There are reasons to sack Brendan Rodgers — heck — scroll to the top of this piece and re-familiarize yourself with the list, but there are reasons to keep him around too. Not least the question of who replaces him. A managerial sacking is only really vindicated by the subsequent appointment that follows.
So who then?
Carlo Ancelotti is the latest high-profile football manager to turn a gardening hobby into a full-time gig. A three-time European Cup winner as a manager and downright good bloke finds himself without a club. He experienced success in England as recently as 2010 and has always spoken well of Liverpool, perhaps even with admiration.
And it’s not happening. Forget it.
This football club has traded on past glories for a long time, and the name still carries weight, but let’s not kid ourselves. Ancelotti won’t be patrolling the sidelines on a cold Thursday night when Liverpool visit Dinamo Minsk next season in the Europa League. Danny Ings will never be his Inzaghi. And then there’s Klopp. darling of the Kop. Owner of the #KloppForTheKop hashtag. He touched the sign you know? I’ve seen the photo. He touched it when he came to Anfield.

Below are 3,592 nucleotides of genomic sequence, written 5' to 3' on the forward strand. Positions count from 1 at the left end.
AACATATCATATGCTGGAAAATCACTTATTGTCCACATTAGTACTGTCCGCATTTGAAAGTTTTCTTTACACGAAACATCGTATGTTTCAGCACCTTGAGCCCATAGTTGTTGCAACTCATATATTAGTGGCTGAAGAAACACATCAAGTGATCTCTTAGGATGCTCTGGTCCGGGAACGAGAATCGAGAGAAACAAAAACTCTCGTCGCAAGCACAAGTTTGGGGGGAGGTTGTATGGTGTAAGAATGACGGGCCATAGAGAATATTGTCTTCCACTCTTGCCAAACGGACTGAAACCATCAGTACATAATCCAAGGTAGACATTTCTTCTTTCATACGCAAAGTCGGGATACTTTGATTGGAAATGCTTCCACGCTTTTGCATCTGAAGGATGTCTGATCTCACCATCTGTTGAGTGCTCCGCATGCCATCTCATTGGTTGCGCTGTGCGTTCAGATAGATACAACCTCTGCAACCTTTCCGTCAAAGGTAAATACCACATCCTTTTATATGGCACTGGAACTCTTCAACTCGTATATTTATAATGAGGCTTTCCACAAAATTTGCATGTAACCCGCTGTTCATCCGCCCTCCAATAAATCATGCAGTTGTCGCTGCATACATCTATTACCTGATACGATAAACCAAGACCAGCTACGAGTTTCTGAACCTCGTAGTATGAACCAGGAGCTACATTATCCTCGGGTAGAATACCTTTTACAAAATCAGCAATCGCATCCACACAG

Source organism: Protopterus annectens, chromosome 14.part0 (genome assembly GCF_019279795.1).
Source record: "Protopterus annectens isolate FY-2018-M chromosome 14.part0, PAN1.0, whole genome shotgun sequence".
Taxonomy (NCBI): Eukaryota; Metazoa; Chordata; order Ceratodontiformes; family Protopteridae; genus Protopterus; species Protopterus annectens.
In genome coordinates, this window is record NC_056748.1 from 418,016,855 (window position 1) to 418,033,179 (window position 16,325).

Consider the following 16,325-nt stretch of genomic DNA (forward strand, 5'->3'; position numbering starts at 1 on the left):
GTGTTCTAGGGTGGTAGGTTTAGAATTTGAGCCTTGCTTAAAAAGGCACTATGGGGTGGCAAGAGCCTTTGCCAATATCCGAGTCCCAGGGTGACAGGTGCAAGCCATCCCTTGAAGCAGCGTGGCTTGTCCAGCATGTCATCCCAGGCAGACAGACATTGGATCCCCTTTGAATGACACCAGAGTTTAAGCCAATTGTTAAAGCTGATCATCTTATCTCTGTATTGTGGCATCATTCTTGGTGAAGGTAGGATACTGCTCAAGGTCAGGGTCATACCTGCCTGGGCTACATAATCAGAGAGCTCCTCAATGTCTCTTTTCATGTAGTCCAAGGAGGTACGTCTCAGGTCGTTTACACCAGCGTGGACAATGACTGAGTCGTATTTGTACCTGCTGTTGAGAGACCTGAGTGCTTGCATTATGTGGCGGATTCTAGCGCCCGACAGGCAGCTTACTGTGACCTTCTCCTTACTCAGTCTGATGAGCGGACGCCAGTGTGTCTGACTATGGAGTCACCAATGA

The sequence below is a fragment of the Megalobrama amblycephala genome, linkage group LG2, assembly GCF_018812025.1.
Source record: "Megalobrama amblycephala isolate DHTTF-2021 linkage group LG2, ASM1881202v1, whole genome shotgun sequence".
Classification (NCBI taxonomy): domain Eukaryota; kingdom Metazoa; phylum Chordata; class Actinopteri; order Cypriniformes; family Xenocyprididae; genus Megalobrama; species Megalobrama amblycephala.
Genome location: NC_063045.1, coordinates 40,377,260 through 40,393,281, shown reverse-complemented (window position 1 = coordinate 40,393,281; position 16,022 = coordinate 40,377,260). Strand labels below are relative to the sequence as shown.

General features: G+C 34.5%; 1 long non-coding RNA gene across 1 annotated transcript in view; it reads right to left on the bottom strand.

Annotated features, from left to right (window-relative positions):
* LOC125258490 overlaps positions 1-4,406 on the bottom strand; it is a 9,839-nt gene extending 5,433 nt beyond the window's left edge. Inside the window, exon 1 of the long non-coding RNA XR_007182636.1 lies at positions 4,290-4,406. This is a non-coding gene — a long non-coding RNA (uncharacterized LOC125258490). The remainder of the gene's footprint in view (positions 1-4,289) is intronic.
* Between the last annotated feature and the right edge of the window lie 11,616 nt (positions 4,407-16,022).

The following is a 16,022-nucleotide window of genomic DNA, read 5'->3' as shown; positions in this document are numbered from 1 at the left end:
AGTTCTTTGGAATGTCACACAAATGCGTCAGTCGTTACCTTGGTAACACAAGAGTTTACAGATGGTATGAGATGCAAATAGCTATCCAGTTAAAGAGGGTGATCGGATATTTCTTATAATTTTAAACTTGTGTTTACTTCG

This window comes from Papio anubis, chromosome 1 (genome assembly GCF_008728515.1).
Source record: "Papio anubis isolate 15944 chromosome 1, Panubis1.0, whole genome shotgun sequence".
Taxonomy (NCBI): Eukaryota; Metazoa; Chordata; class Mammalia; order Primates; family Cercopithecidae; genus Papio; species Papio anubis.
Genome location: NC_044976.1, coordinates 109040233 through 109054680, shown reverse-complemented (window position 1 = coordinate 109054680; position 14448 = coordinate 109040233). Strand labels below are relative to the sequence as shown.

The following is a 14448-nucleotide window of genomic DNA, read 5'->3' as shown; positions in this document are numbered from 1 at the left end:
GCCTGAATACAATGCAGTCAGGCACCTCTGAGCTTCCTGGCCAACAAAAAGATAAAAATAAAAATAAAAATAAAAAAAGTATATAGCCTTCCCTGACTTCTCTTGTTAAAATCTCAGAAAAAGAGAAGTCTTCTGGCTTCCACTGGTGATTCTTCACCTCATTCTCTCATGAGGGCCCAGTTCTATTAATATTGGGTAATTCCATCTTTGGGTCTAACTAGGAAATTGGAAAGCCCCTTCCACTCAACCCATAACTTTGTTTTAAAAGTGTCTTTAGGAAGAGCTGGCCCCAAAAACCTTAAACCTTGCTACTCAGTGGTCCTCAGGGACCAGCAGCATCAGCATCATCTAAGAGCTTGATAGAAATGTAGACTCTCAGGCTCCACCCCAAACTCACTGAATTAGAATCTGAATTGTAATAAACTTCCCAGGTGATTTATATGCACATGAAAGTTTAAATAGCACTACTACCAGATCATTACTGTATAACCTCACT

All sarcasm and cynicism aside, Jurgen Klopp is a brilliant manager. He’s a man of principled decisions, of charisma and charm. He has a well-documented fondness for Liverpool Football club too: for its tradition, for its history. This club would provide the enigmatic German an ideal platform on which to build his next project.
I won’t hide it, up until he ruled himself out of contention, he was my man for the job. But he did rule himself out of contention. Despite Liverpool’s highly publicized interest, Klopp reiterated his desire to take a break from football.
So now what?
I don’t pretend to watch every league or to know the ins-and-outs of managers at lesser-known Spanish sides. Better-informed fans will tell me the list of excellent and gettable managers around Europe extends far beyond Ancelotti and Klopp.
You’ll point to Manager-X, ‘the next Mourinho’, and you’ll rattle off the merits of Manager-Y; he’s going to be great.